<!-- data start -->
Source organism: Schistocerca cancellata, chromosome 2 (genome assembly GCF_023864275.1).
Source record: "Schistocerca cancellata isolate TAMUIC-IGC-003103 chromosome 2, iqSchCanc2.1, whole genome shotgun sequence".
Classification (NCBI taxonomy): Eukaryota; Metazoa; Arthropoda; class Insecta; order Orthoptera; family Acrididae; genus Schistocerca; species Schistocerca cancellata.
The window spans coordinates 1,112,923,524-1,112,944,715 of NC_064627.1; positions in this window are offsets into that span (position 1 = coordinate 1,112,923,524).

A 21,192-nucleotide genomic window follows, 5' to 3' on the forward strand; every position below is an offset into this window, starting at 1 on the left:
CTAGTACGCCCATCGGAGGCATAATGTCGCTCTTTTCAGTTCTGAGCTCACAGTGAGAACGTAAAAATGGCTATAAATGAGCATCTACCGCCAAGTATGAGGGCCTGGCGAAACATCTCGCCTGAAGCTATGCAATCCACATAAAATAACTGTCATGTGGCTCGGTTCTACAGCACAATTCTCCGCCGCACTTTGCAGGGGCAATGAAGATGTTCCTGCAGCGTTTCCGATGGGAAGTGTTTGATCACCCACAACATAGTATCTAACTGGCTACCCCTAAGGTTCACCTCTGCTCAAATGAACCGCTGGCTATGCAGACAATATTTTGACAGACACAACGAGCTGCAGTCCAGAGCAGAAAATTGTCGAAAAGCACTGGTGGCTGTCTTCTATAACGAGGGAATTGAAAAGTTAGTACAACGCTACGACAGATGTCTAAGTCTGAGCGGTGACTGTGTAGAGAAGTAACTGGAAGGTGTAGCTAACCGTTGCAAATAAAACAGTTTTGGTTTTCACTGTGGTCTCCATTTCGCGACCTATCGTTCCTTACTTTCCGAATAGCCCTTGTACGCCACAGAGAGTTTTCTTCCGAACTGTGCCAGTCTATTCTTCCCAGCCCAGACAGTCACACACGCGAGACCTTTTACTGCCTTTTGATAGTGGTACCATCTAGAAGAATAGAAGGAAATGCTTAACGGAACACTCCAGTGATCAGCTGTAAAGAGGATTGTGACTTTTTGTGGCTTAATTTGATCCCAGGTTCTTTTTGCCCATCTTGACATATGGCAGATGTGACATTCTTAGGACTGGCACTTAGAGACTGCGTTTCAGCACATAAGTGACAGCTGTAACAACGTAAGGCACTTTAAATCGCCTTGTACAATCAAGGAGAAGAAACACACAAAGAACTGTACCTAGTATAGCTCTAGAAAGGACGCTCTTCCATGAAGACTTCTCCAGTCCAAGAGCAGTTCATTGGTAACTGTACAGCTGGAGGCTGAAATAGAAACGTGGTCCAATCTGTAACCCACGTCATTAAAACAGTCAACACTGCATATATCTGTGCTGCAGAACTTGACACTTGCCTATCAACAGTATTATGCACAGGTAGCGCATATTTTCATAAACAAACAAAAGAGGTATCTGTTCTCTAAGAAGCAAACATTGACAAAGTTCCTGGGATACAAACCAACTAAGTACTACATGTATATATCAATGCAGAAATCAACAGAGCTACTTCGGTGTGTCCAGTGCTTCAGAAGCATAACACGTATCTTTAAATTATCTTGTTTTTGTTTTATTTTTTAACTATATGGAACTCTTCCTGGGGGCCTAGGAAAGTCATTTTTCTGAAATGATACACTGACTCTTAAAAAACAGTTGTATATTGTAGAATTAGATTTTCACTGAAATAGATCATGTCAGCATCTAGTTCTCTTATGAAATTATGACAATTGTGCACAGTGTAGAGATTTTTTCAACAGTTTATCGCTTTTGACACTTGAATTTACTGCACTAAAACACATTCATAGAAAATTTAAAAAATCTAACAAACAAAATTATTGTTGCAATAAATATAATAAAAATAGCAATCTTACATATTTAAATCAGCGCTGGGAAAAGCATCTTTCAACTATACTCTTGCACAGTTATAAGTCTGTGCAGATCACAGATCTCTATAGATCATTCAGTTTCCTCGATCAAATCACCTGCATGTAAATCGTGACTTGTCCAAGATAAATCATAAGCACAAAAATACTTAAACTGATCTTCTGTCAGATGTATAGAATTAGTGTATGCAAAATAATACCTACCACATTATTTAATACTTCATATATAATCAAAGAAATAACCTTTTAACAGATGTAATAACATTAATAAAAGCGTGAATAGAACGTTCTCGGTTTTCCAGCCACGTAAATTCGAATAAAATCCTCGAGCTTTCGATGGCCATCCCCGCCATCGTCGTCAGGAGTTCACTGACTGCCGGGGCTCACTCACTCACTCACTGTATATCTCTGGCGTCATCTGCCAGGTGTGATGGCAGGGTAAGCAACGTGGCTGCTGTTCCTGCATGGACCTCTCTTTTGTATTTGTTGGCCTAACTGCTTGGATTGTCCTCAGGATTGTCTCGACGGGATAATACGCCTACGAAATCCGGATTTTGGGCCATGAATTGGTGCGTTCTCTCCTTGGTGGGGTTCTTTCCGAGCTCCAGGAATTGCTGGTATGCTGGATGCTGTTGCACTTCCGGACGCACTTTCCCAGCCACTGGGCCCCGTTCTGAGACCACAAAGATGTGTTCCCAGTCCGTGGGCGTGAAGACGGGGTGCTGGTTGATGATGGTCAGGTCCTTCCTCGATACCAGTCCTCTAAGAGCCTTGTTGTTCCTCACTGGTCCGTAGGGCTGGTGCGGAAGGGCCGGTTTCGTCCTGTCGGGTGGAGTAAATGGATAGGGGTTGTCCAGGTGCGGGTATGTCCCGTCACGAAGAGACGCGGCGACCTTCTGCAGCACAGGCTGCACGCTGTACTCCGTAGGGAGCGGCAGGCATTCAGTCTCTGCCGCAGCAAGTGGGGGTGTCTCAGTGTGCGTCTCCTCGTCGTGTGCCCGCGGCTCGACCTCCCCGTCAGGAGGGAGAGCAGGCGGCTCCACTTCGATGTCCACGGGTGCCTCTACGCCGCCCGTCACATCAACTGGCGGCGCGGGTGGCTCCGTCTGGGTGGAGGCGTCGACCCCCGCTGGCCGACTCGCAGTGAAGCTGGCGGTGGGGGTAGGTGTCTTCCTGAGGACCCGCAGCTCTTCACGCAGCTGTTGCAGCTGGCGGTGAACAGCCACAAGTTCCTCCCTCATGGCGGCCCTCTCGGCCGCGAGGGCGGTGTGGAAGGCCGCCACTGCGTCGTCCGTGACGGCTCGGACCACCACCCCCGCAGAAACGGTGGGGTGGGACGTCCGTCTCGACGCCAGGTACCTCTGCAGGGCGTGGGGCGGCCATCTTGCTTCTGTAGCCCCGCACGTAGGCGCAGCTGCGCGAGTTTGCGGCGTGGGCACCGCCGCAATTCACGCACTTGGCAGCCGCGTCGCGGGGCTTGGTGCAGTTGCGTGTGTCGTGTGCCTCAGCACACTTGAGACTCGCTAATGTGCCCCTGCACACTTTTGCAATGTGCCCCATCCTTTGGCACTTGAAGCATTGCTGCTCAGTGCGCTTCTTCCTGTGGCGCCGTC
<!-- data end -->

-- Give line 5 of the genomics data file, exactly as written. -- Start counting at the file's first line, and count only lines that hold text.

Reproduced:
A 21,192-nucleotide genomic window follows, 5' to 3' on the forward strand; every position below is an offset into this window, starting at 1 on the left: